HDQRS. CAV. DIV., DEPT. VA. AND N. C., Numbers 4.
Near Point of Rocks, Va., June 4, 1864.
In consequence of some acts of pillaging and plundering on the recent expeditions that have come to his notice, the general commanding finds it necessary to call the attention of the command to the subject, with a view to its correction on future expeditions within the enemy's lines. Officers are admonished that there is nothing that so seriously demoralizes a command than the neglect on their part to check, by the most stringent and arbitrary measures, all disposition to plunder or pillage on the part of the men. Soldiers should know that pillaging and plundering are among the most serious offenses that they can commit, and that the custom of commanders has been to cause the summary execution of men caught in the act. Officers have usually been directed to shoot down on the spot men engaged in these crimes. A few men by their conduct in this respect can cancel all the credit which the command would otherwise receive through its achievements, and those that have the misfortune to be captured are at the mercy of the enemy, as such acts cause to the perpetrators and their associates a forfeiture of their right to be treated as prisoners of war.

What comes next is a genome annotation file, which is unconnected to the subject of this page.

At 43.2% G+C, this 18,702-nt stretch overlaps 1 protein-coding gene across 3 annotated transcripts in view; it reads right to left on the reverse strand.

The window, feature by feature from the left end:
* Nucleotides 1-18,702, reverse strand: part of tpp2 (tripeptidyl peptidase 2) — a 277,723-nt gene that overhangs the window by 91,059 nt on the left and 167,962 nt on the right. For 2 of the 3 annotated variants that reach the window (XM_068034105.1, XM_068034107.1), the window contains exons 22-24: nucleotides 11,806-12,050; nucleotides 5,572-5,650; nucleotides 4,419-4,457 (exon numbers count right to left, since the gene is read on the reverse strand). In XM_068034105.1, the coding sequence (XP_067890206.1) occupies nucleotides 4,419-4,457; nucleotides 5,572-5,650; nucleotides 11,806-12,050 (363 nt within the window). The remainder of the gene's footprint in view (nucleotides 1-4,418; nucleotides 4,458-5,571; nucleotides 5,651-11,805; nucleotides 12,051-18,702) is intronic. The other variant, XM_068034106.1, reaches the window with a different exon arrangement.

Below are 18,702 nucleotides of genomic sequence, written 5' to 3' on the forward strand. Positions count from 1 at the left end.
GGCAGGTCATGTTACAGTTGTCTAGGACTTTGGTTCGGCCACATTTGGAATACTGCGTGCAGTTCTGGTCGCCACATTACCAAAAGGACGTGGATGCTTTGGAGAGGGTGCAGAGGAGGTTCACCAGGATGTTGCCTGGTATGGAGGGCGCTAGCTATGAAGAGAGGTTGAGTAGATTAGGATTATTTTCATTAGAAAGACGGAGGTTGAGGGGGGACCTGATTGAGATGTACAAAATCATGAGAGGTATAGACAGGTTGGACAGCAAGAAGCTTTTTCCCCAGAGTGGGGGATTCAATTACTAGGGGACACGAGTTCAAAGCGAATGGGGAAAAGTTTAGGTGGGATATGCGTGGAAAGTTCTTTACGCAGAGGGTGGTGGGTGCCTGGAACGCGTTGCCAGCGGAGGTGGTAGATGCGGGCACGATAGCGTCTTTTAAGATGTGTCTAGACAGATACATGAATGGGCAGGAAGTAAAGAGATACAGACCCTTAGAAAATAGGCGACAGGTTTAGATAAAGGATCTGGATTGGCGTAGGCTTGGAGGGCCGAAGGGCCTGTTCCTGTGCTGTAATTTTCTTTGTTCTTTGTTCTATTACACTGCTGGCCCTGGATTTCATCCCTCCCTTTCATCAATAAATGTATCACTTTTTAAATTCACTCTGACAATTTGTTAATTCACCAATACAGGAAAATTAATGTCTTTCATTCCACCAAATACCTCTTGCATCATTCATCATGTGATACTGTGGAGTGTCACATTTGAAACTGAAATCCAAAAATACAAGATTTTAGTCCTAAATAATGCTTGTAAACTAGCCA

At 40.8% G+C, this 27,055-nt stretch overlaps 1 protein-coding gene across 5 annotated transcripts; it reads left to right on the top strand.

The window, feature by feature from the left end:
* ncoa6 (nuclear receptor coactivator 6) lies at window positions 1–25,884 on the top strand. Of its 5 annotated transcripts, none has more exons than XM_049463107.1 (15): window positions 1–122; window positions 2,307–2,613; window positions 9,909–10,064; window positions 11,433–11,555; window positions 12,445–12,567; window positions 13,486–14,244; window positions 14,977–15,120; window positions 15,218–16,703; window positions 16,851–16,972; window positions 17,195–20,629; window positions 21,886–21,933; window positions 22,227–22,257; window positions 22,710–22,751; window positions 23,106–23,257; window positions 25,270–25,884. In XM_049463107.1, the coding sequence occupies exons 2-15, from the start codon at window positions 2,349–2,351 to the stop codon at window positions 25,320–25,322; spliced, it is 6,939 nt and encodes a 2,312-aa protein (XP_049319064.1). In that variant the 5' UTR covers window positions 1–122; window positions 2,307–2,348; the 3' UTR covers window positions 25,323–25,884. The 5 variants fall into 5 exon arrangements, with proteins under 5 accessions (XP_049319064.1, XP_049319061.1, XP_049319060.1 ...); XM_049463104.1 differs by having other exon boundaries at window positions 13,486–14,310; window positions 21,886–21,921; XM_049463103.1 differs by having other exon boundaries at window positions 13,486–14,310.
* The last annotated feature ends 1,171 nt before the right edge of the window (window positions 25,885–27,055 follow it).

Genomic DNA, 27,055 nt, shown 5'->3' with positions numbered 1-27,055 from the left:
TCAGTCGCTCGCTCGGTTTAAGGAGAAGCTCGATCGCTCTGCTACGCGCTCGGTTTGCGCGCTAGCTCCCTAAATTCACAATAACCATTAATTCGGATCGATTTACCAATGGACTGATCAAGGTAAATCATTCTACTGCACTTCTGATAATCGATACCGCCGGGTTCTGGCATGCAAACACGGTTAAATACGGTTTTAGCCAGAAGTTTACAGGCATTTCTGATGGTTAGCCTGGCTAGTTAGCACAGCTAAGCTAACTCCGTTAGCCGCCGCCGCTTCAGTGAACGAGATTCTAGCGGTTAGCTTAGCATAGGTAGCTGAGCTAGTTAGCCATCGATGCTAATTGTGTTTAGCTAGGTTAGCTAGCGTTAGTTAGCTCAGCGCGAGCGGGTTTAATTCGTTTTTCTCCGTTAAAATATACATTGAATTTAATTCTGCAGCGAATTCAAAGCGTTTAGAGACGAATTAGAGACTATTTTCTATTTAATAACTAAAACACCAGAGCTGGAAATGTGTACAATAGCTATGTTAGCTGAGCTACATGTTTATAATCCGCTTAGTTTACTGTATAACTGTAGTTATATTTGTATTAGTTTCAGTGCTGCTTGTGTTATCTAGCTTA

It is, therefore, the duty of every soldier, on the ground of self-protections, to aid in bringing to punishment offenders of this nature. The enemy have natural rights, which should be respected, and all soldiers should treat their foes as they should claim to be treated if the misfortunes of war placed them at the mercy of their opponents. Retaliation, which is sometimes the excuse for such offenses, cannot be left to the discretion of individuals, but must be directed by proper authority. The principles regarding captures should be understood by all soldiers, as well as officers; they are fixed by law and regulations, and are constantly reiterated in orders. (See General Orders, Numbers 10, headquarters Department of Virginia and North Carolina, current series.*)
All captures by the army are the property of the Government, which requires that everything seized from individuals in the enemy's lines shall be taken by officers and receipted for in the name of the United States, and regularly taken up and accounted for as any other similar property claimed by the Government. Officers who neglect to do this lay themselves liable to the penalties prescribed for the embezzlement of public property. The peculiar character of the cavalry service affords facilities and temptations greater than in the other arms of the service, and renders stringent measures to correct evil more necessary. The general commanding warns offenders that he will sue every effort to bring them to punishment. He is satisfied that there is no unusual tendency to steal and rob (for such are the names of these offenses in times of peace) in the command, but he is anxious to have it entirely free from such imputations, and to make it so will be the object of his labors, and he trusts to the hearty co-operation of the officers and men to accomplish this end.
By command of Brigadier-General Kautz:
M. J. ASCH,
Captain and Acting Assistant Adjutant-General.
*See Vol. XXXIII, p. 549.